Officials say Mackinac oil pipelines have too little support
By JOHN FLESHER
Aug. 04, 2016
TRAVERSE CITY, Mich. (AP) — Michigan officials said Wednesday that Enbridge Energy Partners had violated a legal requirement by having too much unsupported space along its twin oil pipelines running beneath the environmentally sensitive waterway that links Lakes Michigan and Huron.
Enbridge found similar problems two years ago with the pipelines in the Straits of Mackinac and said it had taken steps to ensure they would not happen again, but recent findings "have refuted that prediction," state Attorney General Bill Schuette and other officials said in a letter to the Canadian company.
The pipes are a small section of Enbridge's 645-mile-long Line 5, through which 23 million gallons of crude oil and liquid natural gas move daily between Superior, Wisconsin, and Sarnia, Ontario. Environmental groups have pushed to shut down the underwater pipes, saying a rupture could do catastrophic damage to the Great Lakes. The company insists the pipes have never leaked and are closely monitored.
"The violation notice issued today by state leaders should serve as a wake-up call," said Lisa Wozniak, executive director of the Michigan League of Conservation Voters. "Due to the risk the Line 5 pipeline poses to our Great Lakes, we must stop oil from flowing along the bottom of the Straits of Mackinac as quickly as is feasible."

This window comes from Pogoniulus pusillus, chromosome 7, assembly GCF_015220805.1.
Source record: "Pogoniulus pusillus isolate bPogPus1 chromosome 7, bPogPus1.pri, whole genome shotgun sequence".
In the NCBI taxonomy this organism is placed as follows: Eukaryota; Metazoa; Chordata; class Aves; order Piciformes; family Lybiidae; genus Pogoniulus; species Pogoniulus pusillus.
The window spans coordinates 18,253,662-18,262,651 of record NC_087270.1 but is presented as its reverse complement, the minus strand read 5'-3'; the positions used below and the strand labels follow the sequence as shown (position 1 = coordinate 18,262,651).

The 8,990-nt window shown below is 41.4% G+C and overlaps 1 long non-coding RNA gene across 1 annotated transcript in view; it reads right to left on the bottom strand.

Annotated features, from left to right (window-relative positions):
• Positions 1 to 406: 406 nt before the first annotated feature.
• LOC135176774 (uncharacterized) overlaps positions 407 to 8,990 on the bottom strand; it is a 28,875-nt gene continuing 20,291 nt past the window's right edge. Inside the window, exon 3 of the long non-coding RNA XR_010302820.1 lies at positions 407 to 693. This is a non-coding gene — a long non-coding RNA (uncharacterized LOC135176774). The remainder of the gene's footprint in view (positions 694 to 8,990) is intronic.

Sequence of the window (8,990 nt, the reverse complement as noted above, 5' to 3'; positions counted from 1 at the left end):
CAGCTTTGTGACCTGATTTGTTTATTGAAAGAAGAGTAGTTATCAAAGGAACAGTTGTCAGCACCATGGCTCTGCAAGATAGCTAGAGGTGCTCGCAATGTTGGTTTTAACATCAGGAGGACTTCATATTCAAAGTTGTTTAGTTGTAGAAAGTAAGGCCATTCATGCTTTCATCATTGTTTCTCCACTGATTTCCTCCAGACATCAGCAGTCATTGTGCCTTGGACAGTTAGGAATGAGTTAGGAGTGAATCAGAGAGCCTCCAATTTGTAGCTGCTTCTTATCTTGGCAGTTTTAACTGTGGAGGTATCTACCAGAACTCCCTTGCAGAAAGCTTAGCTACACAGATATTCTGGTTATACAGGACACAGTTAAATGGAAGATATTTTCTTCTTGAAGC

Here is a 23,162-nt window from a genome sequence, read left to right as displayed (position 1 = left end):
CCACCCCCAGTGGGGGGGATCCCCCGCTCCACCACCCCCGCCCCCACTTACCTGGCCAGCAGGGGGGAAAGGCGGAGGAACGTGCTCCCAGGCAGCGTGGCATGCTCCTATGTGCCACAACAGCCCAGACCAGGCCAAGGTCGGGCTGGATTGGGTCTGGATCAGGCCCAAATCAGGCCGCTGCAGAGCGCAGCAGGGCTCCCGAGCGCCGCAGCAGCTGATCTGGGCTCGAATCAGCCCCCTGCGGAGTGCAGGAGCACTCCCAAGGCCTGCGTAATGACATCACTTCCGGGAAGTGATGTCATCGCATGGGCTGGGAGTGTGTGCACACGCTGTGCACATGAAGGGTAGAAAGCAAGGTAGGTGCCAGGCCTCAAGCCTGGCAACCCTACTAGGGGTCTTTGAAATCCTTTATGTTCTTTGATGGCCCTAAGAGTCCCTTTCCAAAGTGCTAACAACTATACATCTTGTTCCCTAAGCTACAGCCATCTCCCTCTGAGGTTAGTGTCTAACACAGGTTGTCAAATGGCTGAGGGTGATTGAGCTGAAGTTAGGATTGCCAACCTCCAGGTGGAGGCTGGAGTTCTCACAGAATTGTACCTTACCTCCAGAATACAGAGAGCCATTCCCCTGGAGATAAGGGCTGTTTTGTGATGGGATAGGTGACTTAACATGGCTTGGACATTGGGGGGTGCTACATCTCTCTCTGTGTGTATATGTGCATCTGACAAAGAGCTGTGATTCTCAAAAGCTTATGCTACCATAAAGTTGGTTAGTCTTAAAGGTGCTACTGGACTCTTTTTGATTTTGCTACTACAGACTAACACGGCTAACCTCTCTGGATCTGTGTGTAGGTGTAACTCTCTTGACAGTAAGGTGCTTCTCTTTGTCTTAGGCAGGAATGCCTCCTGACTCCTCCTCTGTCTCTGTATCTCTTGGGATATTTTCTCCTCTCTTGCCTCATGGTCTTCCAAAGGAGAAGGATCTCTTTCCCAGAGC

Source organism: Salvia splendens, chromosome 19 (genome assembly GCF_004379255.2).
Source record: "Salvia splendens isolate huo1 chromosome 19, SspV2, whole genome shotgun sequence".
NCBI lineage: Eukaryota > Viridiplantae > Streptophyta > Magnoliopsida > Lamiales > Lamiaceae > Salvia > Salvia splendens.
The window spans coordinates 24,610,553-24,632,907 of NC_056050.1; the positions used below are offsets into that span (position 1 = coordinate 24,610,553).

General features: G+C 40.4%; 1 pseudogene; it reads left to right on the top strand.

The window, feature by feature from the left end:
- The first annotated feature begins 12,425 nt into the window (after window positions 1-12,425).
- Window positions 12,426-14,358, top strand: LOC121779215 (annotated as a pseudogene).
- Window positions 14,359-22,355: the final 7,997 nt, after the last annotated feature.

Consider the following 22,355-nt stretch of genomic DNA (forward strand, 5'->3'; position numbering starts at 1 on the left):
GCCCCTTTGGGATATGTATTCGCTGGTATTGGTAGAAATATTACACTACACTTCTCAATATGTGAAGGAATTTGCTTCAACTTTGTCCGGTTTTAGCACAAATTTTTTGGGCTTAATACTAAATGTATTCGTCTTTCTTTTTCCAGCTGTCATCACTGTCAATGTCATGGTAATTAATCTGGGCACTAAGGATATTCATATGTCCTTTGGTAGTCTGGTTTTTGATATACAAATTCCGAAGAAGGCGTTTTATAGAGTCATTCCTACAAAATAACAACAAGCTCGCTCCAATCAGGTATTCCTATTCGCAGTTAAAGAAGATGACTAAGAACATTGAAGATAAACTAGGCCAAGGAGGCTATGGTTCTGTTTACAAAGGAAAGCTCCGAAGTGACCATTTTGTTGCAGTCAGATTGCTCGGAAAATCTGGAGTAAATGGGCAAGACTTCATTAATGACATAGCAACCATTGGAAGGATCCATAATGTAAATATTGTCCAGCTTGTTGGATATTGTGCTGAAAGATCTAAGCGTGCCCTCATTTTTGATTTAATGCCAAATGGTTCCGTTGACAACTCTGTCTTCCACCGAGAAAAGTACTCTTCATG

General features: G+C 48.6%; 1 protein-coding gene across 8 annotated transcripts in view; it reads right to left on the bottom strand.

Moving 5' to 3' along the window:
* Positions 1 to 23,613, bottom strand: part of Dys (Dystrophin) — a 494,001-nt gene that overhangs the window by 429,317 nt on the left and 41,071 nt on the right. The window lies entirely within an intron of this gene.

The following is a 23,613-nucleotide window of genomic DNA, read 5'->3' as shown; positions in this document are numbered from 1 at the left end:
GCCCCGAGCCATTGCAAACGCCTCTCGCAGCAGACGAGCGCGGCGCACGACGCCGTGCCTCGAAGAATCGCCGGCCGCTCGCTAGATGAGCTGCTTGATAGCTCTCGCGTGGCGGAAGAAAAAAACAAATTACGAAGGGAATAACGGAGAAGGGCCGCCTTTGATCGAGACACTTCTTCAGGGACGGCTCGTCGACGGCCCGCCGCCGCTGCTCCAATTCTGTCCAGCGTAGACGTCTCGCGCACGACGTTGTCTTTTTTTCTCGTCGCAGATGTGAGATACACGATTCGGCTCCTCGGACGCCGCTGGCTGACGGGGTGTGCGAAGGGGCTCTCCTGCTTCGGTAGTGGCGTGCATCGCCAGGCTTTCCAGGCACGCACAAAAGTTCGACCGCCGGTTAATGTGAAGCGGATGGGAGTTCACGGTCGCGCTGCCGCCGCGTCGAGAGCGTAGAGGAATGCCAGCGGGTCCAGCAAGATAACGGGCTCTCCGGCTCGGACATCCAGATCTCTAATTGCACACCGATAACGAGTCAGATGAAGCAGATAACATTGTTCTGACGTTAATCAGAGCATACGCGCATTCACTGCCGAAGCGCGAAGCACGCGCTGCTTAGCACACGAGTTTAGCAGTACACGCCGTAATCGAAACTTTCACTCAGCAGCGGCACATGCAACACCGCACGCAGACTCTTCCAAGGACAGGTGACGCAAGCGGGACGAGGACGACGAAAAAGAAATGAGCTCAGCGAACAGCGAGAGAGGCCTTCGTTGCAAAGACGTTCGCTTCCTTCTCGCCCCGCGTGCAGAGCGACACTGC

Enbridge spokesman Ryan Duffy said the pipes were stable and the need for more supports did not signal a safety threat.
"Our inspection process did what it's designed to do," he said.
Some sections of the underwater pipes rest directly on the lake bottom, while others are supported by steel anchors held in place by screws drilled into the lakebed. An easement granted by the state when the lines were laid in 1953 requires that no section of the pipelines longer than 75 feet be without support from either the ground or an anchor.
But during a June inspection with a remote underwater vehicle, Enbridge discovered four locations where unsupported sections exceeded the limit by a foot or two, Duffy said.
"Enbridge is legally responsible not only for promptly correcting this violation of the easement, but taking effective measures for preventing any more recurrences of this problem," said the letter signed by Schuette; Department of Environmental Quality Director C. Heidi Grether; and Keith Creagh, director of the Department of Natural Resources.
The spacing problems were caused by sediment erosion that created open areas beneath the pipes, Duffy said. Enbridge has applied for a DEQ permit to install anchors in the four spots that were detected and 15 others that could exceed the 75-foot limit as future erosion occurs, he said.
"The Great Lakes is a dynamic environment and we anticipated that at times there can be changes to the lake bottom," Duffy said.
But the state officials said the company had found other spacing issues during its last underwater inspection in 2014. At that time, Enbridge installed 40 more anchors and said it had developed a "predictive maintenance model" that would ensure the 75-foot limit would not be exceeded again.
The officials instructed Enbridge to explain why its model had failed and come up with a better plan within two weeks. One possible improvement would be more frequent inspections and support installations, they said.
Enbridge agreed to stepped-up inspections of the Straits of Mackinac pipelines last month under a $176 million settlement with the federal government from a 2010 rupture of another pipeline that polluted the Kalamazoo River in southwestern Michigan, the costliest inland oil spill in U.S. history.